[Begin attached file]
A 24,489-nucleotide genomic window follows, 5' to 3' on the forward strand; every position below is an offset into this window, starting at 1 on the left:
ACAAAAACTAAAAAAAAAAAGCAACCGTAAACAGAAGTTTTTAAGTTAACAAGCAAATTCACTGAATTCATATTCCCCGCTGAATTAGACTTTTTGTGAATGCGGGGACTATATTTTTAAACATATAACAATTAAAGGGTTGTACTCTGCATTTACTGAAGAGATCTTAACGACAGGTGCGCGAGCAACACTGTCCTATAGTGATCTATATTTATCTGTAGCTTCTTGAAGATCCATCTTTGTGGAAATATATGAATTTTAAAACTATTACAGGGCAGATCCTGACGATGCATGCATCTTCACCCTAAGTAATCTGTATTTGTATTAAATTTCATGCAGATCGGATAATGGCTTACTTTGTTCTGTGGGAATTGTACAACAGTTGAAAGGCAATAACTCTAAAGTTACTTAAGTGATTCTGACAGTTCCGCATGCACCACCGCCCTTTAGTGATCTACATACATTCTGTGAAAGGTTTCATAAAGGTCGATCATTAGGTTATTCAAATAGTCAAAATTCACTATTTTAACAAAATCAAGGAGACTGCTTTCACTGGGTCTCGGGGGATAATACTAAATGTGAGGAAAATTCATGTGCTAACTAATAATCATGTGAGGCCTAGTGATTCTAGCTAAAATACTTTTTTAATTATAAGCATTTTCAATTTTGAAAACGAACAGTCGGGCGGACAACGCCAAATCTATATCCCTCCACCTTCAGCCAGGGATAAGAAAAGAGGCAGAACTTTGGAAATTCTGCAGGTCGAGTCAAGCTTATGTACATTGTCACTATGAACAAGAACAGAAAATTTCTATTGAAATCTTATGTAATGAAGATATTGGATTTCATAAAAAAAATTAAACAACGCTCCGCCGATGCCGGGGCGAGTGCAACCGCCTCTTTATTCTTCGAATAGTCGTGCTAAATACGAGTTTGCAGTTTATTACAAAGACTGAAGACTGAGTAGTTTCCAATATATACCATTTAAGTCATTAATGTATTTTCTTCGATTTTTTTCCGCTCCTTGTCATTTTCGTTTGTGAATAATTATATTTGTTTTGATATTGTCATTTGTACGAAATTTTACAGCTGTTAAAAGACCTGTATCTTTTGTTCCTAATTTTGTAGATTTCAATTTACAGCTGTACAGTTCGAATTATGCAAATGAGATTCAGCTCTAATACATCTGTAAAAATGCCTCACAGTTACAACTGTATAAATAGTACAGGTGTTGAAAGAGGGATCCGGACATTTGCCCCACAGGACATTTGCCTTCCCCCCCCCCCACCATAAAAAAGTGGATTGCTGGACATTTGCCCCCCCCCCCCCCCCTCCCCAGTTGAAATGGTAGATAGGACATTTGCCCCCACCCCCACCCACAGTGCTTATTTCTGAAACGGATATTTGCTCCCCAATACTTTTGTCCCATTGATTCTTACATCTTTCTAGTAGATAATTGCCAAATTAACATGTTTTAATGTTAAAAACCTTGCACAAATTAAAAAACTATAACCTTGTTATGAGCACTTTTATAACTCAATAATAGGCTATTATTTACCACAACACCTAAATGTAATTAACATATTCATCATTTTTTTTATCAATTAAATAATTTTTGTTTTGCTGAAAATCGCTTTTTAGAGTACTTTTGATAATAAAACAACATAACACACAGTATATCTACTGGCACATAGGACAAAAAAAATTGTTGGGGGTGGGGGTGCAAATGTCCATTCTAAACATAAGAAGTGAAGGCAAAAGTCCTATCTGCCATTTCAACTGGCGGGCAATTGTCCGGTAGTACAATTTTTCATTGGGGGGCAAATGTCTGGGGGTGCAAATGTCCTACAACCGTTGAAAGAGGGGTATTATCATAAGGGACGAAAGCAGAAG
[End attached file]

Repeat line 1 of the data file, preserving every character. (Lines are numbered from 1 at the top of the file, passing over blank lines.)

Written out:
A 24,489-nucleotide genomic window follows, 5' to 3' on the forward strand; every position below is an offset into this window, starting at 1 on the left: